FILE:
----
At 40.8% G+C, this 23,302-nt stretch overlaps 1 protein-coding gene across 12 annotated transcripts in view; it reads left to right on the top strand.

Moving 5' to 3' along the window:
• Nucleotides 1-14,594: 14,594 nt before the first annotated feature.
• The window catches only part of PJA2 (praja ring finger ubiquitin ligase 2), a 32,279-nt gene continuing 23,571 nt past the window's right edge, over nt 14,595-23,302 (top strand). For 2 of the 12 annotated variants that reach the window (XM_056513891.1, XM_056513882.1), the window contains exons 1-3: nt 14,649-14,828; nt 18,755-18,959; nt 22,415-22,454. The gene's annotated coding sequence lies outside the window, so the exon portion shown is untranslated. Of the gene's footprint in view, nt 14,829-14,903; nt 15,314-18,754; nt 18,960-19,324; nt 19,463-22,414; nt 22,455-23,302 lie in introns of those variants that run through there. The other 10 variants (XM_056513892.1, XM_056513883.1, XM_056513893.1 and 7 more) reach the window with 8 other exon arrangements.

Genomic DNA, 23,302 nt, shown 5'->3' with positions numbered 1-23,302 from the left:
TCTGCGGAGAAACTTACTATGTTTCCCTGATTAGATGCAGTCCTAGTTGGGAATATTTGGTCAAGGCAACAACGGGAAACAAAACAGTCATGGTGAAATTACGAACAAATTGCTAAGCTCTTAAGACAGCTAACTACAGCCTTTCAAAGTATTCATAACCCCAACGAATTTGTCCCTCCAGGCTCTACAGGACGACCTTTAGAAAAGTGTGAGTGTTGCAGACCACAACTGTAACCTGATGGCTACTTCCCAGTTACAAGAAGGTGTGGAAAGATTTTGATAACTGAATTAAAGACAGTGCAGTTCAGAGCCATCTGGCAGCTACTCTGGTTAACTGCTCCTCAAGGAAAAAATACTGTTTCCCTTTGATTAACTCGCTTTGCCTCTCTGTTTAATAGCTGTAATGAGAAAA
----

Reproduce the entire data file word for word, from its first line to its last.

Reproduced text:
At 40.8% G+C, this 23,302-nt stretch overlaps 1 protein-coding gene across 12 annotated transcripts in view; it reads left to right on the top strand.

Moving 5' to 3' along the window:
• Nucleotides 1-14,594: 14,594 nt before the first annotated feature.
• The window catches only part of PJA2 (praja ring finger ubiquitin ligase 2), a 32,279-nt gene continuing 23,571 nt past the window's right edge, over nt 14,595-23,302 (top strand). For 2 of the 12 annotated variants that reach the window (XM_056513891.1, XM_056513882.1), the window contains exons 1-3: nt 14,649-14,828; nt 18,755-18,959; nt 22,415-22,454. The gene's annotated coding sequence lies outside the window, so the exon portion shown is untranslated. Of the gene's footprint in view, nt 14,829-14,903; nt 15,314-18,754; nt 18,960-19,324; nt 19,463-22,414; nt 22,455-23,302 lie in introns of those variants that run through there. The other 10 variants (XM_056513892.1, XM_056513883.1, XM_056513893.1 and 7 more) reach the window with 8 other exon arrangements.

Genomic DNA, 23,302 nt, shown 5'->3' with positions numbered 1-23,302 from the left:
TCTGCGGAGAAACTTACTATGTTTCCCTGATTAGATGCAGTCCTAGTTGGGAATATTTGGTCAAGGCAACAACGGGAAACAAAACAGTCATGGTGAAATTACGAACAAATTGCTAAGCTCTTAAGACAGCTAACTACAGCCTTTCAAAGTATTCATAACCCCAACGAATTTGTCCCTCCAGGCTCTACAGGACGACCTTTAGAAAAGTGTGAGTGTTGCAGACCACAACTGTAACCTGATGGCTACTTCCCAGTTACAAGAAGGTGTGGAAAGATTTTGATAACTGAATTAAAGACAGTGCAGTTCAGAGCCATCTGGCAGCTACTCTGGTTAACTGCTCCTCAAGGAAAAAATACTGTTTCCCTTTGATTAACTCGCTTTGCCTCTCTGTTTAATAGCTGTAATGAGAAAA